The lead operator shall recognise a right-of-use asset and a lease liability equal to the full amount of lease payment that the lead operator is obligated to pay to the lessor. In the case of a lease contract that contains a recourse clause against other joint operators in the event of non-payment by the lead operator (through guarantee or indemnity), the staff analyse that each joint operator (who is legally bound by the JOA) has the primary responsibility for its proportionate share of the lease liability towards the lead operator, but only a secondary responsibility towards the lessor in the case of default by the lead operator. If the lease contract had been signed between the joint operation and the lessor, the joint operation would have the primary responsibility for the liability towards the lessor and therefore the lease liability would appear to be a liability incurred jointly by the joint operators. Accordingly, each joint operator would recognise its proportionate share of the overall lease liability (and the corresponding right-of-use asset). The staff further analysed that for the case submitted, the JOA, in effect, creates a sublease between the lead operator and the joint operation and therefore the lead operator shall recognise a net investment in a sublease which represents the right to recover a share of the lease costs.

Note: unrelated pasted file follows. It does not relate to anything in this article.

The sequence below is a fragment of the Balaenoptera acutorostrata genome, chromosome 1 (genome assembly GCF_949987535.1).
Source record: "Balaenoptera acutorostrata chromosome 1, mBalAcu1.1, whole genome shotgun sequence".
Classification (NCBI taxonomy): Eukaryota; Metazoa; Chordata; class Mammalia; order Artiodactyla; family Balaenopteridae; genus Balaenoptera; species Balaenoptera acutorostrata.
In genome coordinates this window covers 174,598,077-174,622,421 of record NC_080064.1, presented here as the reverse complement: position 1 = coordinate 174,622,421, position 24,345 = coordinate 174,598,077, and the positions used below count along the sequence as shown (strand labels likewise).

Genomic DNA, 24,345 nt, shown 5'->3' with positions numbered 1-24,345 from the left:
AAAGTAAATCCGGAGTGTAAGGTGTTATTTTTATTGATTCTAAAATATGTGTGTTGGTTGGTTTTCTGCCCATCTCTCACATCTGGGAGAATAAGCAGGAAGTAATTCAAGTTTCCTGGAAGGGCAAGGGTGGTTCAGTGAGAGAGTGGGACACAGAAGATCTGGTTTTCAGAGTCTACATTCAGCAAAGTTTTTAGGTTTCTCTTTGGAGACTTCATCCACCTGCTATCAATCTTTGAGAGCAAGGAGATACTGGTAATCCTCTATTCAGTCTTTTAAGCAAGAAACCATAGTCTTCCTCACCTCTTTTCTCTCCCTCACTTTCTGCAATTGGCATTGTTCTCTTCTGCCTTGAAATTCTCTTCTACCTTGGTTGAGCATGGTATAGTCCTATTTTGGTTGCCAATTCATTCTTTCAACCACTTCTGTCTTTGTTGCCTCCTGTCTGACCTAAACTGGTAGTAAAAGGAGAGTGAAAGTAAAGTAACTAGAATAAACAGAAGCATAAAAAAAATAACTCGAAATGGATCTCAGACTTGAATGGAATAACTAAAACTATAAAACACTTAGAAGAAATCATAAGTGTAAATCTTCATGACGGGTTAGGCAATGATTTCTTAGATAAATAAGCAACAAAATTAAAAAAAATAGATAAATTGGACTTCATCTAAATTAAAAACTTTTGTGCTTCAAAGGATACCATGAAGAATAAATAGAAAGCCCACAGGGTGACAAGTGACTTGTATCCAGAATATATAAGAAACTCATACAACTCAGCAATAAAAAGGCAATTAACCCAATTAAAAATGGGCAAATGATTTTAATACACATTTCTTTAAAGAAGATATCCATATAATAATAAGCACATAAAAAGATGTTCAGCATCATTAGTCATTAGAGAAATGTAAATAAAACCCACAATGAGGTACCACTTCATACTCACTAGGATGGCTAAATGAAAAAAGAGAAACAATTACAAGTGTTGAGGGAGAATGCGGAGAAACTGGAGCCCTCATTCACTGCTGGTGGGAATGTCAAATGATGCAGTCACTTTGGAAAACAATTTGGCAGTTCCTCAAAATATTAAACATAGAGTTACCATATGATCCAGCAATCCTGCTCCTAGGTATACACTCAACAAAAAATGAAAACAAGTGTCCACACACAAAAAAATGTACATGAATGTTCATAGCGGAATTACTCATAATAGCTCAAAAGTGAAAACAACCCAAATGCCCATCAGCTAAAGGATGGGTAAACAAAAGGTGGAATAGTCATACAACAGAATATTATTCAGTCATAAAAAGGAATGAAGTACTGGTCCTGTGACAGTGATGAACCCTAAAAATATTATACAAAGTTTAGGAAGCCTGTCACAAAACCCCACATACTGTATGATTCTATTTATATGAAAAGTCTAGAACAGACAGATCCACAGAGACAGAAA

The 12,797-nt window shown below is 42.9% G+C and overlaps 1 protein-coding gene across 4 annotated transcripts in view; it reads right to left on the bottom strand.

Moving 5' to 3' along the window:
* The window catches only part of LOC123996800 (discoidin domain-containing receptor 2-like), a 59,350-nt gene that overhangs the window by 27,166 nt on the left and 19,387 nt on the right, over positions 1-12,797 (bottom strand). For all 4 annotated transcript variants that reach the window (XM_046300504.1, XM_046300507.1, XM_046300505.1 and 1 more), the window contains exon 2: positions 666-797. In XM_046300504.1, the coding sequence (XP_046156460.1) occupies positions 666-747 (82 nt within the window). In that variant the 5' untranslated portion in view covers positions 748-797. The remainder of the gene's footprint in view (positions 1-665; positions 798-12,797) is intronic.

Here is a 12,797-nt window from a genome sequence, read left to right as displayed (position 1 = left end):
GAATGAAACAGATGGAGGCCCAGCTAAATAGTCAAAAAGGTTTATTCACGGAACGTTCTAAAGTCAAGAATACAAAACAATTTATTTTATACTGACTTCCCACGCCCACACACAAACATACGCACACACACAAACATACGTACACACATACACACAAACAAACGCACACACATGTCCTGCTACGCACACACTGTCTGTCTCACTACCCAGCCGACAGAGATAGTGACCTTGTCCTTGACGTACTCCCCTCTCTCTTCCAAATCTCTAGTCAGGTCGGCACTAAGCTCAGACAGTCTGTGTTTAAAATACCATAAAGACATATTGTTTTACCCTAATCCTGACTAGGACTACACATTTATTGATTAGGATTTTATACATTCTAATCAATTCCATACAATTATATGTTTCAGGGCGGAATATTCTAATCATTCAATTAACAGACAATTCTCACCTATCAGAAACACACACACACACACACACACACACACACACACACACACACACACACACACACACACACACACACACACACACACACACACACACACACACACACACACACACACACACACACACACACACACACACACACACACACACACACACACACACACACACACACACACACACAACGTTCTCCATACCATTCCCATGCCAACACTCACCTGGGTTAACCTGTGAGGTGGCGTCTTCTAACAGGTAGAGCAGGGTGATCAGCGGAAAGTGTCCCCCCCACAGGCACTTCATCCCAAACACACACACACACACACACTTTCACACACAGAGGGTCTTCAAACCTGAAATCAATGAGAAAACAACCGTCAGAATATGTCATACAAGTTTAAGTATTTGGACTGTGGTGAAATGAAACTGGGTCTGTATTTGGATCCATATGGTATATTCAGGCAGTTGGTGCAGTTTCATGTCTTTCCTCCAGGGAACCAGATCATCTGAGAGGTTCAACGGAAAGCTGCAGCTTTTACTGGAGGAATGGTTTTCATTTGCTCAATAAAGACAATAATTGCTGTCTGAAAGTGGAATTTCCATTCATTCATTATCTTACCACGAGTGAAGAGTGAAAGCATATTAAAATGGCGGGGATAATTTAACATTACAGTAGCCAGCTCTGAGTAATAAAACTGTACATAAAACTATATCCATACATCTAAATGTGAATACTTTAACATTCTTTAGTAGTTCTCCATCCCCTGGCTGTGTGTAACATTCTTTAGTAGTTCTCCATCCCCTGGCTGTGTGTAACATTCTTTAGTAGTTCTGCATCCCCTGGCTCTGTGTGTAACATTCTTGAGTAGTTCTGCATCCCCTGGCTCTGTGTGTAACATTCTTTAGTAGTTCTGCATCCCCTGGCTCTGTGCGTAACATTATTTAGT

There were different views from the Committee members during the September 2018 meeting. Some Committee members were concerned about whether the lead operator has a legal obligation for the entire lease liability or only for the portion it is attributed, while the staff considered the primary obligation is on the lead operator who signed the lease agreement while the rights and obligations as stated in the JOA are those between the parties to the joint operation. Some other Committee members had an issue with the sublease, however that was not discussed in the meeting. Despite the concerns, nine members of the Committee voted in favour of the tentative agenda decision which includes the above staff analysis.